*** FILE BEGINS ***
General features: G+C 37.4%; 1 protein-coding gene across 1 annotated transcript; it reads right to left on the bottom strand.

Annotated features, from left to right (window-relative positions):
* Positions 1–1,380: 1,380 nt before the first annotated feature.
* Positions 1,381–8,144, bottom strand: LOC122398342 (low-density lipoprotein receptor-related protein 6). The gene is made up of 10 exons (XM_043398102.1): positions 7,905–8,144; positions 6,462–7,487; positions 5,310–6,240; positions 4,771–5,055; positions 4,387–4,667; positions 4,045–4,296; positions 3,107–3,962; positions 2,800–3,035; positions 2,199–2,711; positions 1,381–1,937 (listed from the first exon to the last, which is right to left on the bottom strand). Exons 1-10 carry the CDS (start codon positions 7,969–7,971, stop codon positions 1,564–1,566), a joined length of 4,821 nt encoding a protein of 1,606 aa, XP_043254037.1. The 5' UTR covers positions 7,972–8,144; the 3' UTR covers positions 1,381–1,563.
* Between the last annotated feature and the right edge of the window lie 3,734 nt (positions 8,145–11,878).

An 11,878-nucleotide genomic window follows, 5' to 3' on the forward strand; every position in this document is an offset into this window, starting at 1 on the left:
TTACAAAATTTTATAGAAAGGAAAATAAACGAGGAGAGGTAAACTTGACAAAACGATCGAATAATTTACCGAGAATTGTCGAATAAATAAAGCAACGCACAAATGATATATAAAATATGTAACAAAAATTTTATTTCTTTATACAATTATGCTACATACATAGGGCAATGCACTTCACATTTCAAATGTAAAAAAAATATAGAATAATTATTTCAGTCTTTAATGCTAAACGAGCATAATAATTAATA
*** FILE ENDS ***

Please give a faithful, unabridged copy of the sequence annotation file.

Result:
General features: G+C 37.4%; 1 protein-coding gene across 1 annotated transcript; it reads right to left on the bottom strand.

Annotated features, from left to right (window-relative positions):
* Positions 1–1,380: 1,380 nt before the first annotated feature.
* Positions 1,381–8,144, bottom strand: LOC122398342 (low-density lipoprotein receptor-related protein 6). The gene is made up of 10 exons (XM_043398102.1): positions 7,905–8,144; positions 6,462–7,487; positions 5,310–6,240; positions 4,771–5,055; positions 4,387–4,667; positions 4,045–4,296; positions 3,107–3,962; positions 2,800–3,035; positions 2,199–2,711; positions 1,381–1,937 (listed from the first exon to the last, which is right to left on the bottom strand). Exons 1-10 carry the CDS (start codon positions 7,969–7,971, stop codon positions 1,564–1,566), a joined length of 4,821 nt encoding a protein of 1,606 aa, XP_043254037.1. The 5' UTR covers positions 7,972–8,144; the 3' UTR covers positions 1,381–1,563.
* Between the last annotated feature and the right edge of the window lie 3,734 nt (positions 8,145–11,878).

An 11,878-nucleotide genomic window follows, 5' to 3' on the forward strand; every position in this document is an offset into this window, starting at 1 on the left:
TTACAAAATTTTATAGAAAGGAAAATAAACGAGGAGAGGTAAACTTGACAAAACGATCGAATAATTTACCGAGAATTGTCGAATAAATAAAGCAACGCACAAATGATATATAAAATATGTAACAAAAATTTTATTTCTTTATACAATTATGCTACATACATAGGGCAATGCACTTCACATTTCAAATGTAAAAAAAATATAGAATAATTATTTCAGTCTTTAATGCTAAACGAGCATAATAATTAATA